It is rare that professional teams can outperform their peers in a particular area for a long time. If a team has a strategic advantage, the rest of the league will study them and adjust their coaching strategy to compensate. If a specific talent or skillset is undervalued, a clever GM might be able to gain a short-term advantage, but again if the other teams are following along the market should correct the valuation.
As a result, when I run across a team that is a substantial outlier in any area then I take notice, and when that outlying result comes in an area that I mostly attribute to luck then it is especially interesting.
Here are the top 5 teams in games won by a one-goal margin since the lockout (not including this season so far):
1. New Jersey, 109
2. Dallas, 89
3. Vancouver, 87
3. Nashville, 87
5. San Jose, 86
5. Carolina, 86
5. Anaheim, 86
And here are the top 5 teams in winning percentage in games decided by one goal:
1. New Jersey, .740
2. Carolina, .709
3. Nashville, .690
4. Detroit, .673
5. San Jose. 670
The Devils are at the top of both of those lists, and it's not even close. That begs the question, just what are they doing differently than everyone else in the league?
The simple answer, and the one that 90% of journalists would probably respond with, is that the Devils have Martin Brodeur in net. There is, however, one fairly significant piece of evidence that suggests there is more to the story than that, namely New Jersey's record in one-goal games in 2008-09. Despite losing Brodeur to injury for almost 4 months, the Devils posted the best close game record they have ever had, going a remarkable 25-5-4 in one-goal games. Compared to an average team, New Jersey picked up an extra 12 points by winning the nailbiters, which made the difference between them winning their division and finishing as the #7 seed.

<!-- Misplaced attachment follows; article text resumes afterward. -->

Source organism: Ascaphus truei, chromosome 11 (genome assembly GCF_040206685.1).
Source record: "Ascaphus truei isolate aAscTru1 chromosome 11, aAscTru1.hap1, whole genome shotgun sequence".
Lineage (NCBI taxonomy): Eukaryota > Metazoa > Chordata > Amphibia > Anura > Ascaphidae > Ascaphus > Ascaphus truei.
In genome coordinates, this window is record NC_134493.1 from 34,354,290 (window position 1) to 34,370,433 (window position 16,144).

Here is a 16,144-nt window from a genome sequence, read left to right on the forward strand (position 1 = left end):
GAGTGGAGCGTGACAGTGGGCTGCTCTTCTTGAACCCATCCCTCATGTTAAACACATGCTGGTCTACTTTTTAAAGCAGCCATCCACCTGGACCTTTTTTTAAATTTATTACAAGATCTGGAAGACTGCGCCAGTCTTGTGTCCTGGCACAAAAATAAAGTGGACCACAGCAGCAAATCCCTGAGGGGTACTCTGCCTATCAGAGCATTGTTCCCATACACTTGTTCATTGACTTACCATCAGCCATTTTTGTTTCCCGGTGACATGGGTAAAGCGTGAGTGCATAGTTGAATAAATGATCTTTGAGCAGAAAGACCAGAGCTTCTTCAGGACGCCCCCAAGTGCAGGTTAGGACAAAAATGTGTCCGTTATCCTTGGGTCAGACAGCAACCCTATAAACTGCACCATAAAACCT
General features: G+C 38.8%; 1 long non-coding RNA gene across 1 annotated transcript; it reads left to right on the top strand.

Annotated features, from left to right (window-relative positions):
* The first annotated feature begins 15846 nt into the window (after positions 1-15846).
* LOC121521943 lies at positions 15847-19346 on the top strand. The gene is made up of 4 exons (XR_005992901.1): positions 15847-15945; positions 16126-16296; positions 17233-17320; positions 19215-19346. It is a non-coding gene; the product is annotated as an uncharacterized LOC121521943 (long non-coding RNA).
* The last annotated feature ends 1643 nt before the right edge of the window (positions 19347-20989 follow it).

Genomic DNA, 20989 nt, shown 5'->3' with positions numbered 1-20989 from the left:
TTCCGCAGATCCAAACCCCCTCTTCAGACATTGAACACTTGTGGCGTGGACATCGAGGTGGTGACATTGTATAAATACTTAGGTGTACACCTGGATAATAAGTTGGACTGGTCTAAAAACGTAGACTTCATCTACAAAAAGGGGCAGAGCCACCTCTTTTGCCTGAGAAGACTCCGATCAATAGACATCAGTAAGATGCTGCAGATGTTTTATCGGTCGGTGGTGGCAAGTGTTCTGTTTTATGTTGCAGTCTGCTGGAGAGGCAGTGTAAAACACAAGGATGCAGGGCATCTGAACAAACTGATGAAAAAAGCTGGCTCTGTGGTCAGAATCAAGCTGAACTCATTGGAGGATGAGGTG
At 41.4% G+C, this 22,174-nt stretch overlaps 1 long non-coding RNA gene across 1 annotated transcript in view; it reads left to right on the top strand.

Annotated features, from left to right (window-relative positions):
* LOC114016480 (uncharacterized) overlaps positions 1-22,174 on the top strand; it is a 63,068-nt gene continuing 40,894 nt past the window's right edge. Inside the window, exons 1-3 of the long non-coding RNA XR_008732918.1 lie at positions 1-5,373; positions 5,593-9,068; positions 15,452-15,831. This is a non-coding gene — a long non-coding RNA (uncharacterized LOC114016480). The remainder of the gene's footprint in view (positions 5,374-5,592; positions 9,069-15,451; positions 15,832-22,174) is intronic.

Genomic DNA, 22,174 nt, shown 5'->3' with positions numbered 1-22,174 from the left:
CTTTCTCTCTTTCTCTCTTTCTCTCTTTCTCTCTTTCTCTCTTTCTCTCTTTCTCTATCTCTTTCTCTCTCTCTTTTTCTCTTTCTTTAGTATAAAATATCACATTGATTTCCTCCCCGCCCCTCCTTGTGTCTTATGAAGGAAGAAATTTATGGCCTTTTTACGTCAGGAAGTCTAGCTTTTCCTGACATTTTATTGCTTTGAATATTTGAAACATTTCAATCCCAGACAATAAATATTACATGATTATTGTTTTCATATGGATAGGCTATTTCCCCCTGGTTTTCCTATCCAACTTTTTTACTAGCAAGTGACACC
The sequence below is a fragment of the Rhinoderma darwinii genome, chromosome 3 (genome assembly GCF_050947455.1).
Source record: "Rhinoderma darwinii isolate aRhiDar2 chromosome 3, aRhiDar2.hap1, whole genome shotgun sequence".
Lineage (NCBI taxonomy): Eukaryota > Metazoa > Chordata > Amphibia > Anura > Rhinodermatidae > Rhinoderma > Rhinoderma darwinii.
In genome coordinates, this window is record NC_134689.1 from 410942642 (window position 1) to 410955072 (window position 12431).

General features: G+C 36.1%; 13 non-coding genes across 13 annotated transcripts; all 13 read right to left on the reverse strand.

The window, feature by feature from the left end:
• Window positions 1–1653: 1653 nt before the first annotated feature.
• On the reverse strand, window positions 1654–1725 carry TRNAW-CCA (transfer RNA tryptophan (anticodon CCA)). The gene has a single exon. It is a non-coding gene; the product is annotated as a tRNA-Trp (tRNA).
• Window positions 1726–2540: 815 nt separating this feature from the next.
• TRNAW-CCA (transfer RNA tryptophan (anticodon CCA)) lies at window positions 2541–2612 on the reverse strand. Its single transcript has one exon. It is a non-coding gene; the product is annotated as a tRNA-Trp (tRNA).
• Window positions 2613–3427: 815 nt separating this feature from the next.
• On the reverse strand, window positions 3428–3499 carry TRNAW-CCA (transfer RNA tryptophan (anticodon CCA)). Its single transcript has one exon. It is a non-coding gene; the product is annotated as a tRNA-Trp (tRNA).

I looked at New Jersey's record since the lockout when leading, trailing, and tied after 2 periods. If they were a particularly clutch team, we would expect them to have a lot of wins in games that were tied heading into the third. The Devils did do well in that situation with a .644 winning percentage, good for 6th best in the league since the lockout. However, the Devils actually played a relatively low number of games that were tied after two, which was somewhat surprising for a low-scoring team. The team won a total of 36 games where they were tied after 2 periods, which was right about the average number (the Devils ranked 16th in the league).
New Jersey was also pretty good at coming from behind. Their winning percentage of .250 ranked 6th in the league, well above the average of .200. The Devils won 26 games that they trailed after 2 periods, which was tied for 4th in the league. It is likely that many of those wins would have been one-goal wins, although the average team won 20 so this would only account for part of their close game success.
By far most of New Jersey's wins came in games they were already leading after two periods. The Devils went 130-6-7 when ahead after two, for a .934 winning percentage that was the league's best. Only Detroit, San Jose and Ottawa converted a higher number of second intermission advantages into victories. However, none of those teams had anywhere close to as many one goal wins as New Jersey.
This indicates that New Jersey's terrific one-goal game record is mostly from their ability to get ahead and hold onto the lead. The Devils outplay the other team early, get a lead, and then try to close out the game by protecting that margin rather than trying to extend it, a strategy that if successful leads to a lot of one-goal victories.